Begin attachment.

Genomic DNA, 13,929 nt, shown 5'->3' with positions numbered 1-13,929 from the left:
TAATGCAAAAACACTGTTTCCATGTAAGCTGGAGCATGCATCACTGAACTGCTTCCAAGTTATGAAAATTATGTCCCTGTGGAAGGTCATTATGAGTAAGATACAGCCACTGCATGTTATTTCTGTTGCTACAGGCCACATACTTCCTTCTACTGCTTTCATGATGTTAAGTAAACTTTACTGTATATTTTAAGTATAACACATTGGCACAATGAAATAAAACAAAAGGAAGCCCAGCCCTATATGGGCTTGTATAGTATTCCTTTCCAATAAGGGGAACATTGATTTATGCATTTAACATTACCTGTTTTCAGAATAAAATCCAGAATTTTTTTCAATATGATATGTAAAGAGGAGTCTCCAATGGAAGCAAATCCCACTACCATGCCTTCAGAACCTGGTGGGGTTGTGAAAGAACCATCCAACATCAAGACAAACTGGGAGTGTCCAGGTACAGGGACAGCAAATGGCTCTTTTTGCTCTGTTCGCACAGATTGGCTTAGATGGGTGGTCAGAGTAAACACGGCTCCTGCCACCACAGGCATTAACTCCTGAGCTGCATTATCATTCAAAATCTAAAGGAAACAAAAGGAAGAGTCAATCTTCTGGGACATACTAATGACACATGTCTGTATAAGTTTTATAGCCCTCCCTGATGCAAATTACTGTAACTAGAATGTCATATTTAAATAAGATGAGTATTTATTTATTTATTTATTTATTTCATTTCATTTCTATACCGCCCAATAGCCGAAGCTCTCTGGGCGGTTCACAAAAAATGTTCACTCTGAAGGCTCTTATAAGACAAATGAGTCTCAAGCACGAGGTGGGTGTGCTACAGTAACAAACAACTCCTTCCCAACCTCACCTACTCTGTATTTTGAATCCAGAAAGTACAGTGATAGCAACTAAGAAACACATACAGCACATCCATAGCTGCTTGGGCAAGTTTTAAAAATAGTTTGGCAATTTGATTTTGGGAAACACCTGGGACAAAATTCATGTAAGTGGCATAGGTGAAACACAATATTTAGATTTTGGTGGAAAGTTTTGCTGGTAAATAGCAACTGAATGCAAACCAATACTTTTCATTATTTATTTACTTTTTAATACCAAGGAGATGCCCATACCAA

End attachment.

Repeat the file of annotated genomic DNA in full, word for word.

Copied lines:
Genomic DNA, 13,929 nt, shown 5'->3' with positions numbered 1-13,929 from the left:
TAATGCAAAAACACTGTTTCCATGTAAGCTGGAGCATGCATCACTGAACTGCTTCCAAGTTATGAAAATTATGTCCCTGTGGAAGGTCATTATGAGTAAGATACAGCCACTGCATGTTATTTCTGTTGCTACAGGCCACATACTTCCTTCTACTGCTTTCATGATGTTAAGTAAACTTTACTGTATATTTTAAGTATAACACATTGGCACAATGAAATAAAACAAAAGGAAGCCCAGCCCTATATGGGCTTGTATAGTATTCCTTTCCAATAAGGGGAACATTGATTTATGCATTTAACATTACCTGTTTTCAGAATAAAATCCAGAATTTTTTTCAATATGATATGTAAAGAGGAGTCTCCAATGGAAGCAAATCCCACTACCATGCCTTCAGAACCTGGTGGGGTTGTGAAAGAACCATCCAACATCAAGACAAACTGGGAGTGTCCAGGTACAGGGACAGCAAATGGCTCTTTTTGCTCTGTTCGCACAGATTGGCTTAGATGGGTGGTCAGAGTAAACACGGCTCCTGCCACCACAGGCATTAACTCCTGAGCTGCATTATCATTCAAAATCTAAAGGAAACAAAAGGAAGAGTCAATCTTCTGGGACATACTAATGACACATGTCTGTATAAGTTTTATAGCCCTCCCTGATGCAAATTACTGTAACTAGAATGTCATATTTAAATAAGATGAGTATTTATTTATTTATTTATTTATTTCATTTCATTTCTATACCGCCCAATAGCCGAAGCTCTCTGGGCGGTTCACAAAAAATGTTCACTCTGAAGGCTCTTATAAGACAAATGAGTCTCAAGCACGAGGTGGGTGTGCTACAGTAACAAACAACTCCTTCCCAACCTCACCTACTCTGTATTTTGAATCCAGAAAGTACAGTGATAGCAACTAAGAAACACATACAGCACATCCATAGCTGCTTGGGCAAGTTTTAAAAATAGTTTGGCAATTTGATTTTGGGAAACACCTGGGACAAAATTCATGTAAGTGGCATAGGTGAAACACAATATTTAGATTTTGGTGGAAAGTTTTGCTGGTAAATAGCAACTGAATGCAAACCAATACTTTTCATTATTTATTTACTTTTTAATACCAAGGAGATGCCCATACCAA